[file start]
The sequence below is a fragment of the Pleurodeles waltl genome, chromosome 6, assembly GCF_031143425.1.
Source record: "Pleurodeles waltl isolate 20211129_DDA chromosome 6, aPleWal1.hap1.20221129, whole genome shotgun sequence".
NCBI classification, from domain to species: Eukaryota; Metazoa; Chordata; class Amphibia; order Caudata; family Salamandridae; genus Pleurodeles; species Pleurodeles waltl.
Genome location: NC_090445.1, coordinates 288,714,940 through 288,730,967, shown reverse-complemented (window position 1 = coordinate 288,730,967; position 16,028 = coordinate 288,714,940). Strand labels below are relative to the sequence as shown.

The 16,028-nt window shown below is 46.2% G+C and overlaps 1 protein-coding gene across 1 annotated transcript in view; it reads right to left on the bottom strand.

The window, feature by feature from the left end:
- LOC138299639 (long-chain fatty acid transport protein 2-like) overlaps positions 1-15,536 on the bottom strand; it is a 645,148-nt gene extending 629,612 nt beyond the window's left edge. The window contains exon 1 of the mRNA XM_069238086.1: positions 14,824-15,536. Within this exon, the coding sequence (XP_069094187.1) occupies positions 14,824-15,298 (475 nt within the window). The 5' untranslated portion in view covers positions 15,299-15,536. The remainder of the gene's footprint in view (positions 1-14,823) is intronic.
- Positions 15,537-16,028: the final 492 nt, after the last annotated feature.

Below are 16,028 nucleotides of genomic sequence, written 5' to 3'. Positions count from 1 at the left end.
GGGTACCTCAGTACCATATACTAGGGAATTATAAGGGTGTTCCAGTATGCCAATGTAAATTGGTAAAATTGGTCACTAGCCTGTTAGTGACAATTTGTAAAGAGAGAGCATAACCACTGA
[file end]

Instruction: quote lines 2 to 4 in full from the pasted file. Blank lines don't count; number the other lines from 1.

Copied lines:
Source record: "Pleurodeles waltl isolate 20211129_DDA chromosome 6, aPleWal1.hap1.20221129, whole genome shotgun sequence".
NCBI classification, from domain to species: Eukaryota; Metazoa; Chordata; class Amphibia; order Caudata; family Salamandridae; genus Pleurodeles; species Pleurodeles waltl.
Genome location: NC_090445.1, coordinates 288,714,940 through 288,730,967, shown reverse-complemented (window position 1 = coordinate 288,730,967; position 16,028 = coordinate 288,714,940). Strand labels below are relative to the sequence as shown.